PETA To Donate Free Soy Milk Charlotte Friendship Trays

After learning that Charlotte-based Friendship Trays, which delivers meals to elderly and disabled citizens, is cutting individual cartons of milk from its meals to save on costs, PETA is offering to lend a hand. The group is sending single-serve cartons of nutritious and delicious vitamin D–fortified soy milk that will help recipients get the calcium and other nutrients they need without the artery-clogging cholesterol and saturated animal fat found in cow’s milk. Several studies, including the Harvard-based Nurses’ Health Study, have shown that consuming dairy products offers little to no protection against bone fractures.

“The last thing elderly people need are dairy products, which are linked to cancer and heart disease,” says PETA President Ingrid E. Newkirk. “Leaving cow’s milk off the tray makes room for delicious, calcium- and vitamin D–fortified soy milk and lets baby cows keep the milk that nature intended for them.”

As far back as 2005, the Harvard School of Public Health warned against the U.S. Department of Agriculture’s recommendation that year to include milk and other dairy products in one’s diet: “This recommendation ignored the lack of evidence for a link between consumption of dairy products and prevention of osteoporosis. It also ignored the possible increases in risk of ovarian cancer and prostate cancer associated with dairy products.”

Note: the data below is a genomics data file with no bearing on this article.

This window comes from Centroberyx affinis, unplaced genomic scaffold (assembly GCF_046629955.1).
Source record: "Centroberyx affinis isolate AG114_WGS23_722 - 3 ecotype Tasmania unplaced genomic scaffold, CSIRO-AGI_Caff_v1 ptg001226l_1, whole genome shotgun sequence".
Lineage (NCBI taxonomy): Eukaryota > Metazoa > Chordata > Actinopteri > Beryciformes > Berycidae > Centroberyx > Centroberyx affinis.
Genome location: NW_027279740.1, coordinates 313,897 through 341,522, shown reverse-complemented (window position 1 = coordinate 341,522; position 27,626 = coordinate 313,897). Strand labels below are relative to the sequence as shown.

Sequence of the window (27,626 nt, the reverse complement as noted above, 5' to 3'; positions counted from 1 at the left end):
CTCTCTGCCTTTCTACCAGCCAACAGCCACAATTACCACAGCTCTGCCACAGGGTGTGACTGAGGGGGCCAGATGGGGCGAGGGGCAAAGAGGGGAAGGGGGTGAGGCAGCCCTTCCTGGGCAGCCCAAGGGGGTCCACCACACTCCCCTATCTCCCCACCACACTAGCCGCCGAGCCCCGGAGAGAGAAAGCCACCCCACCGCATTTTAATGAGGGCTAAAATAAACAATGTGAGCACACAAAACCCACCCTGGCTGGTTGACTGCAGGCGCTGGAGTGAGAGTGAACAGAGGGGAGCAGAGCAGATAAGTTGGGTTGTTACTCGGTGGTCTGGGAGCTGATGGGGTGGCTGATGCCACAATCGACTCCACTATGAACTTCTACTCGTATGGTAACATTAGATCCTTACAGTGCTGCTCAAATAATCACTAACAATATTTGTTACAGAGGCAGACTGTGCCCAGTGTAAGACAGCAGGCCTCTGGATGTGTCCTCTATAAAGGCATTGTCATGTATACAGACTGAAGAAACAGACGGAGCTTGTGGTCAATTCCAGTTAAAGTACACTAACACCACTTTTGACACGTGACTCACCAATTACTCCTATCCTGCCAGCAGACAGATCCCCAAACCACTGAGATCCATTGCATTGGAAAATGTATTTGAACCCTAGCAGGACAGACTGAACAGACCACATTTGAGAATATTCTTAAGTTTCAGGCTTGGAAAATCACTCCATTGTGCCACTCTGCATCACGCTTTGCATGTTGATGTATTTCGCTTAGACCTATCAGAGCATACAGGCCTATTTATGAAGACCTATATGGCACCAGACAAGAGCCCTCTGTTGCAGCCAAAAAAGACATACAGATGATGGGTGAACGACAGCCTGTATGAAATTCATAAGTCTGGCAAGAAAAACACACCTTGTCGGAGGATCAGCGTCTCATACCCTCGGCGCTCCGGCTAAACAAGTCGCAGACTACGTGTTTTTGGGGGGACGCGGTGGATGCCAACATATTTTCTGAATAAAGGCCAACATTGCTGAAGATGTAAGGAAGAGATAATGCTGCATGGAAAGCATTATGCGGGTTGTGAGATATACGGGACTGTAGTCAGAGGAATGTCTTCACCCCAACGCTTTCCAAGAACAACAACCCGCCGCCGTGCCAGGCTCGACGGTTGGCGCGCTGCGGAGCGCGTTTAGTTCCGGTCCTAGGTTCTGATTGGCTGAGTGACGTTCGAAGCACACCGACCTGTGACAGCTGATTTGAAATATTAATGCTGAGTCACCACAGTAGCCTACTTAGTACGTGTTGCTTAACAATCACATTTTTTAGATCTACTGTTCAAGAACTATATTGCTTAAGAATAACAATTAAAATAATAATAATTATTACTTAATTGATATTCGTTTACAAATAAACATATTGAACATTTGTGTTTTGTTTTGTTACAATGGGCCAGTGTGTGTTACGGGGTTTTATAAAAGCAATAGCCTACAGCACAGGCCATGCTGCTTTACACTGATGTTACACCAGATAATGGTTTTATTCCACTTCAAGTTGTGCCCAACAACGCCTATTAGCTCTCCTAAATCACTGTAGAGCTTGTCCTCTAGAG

Up to 50 percent of cows used for their milk are afflicted with udder infections. They also commonly suffer from painfully swollen knees and hoof disorders—including foot rot, ulcers, and abscesses. Newborn calves are traumatically torn away from their mothers so that their mothers’ milk can be sold. Many male calves are destined for weeks of intensive confinement to cruel veal crates before they are killed. Most females are condemned to the same sad fate that their mothers endure.

For more information, please visit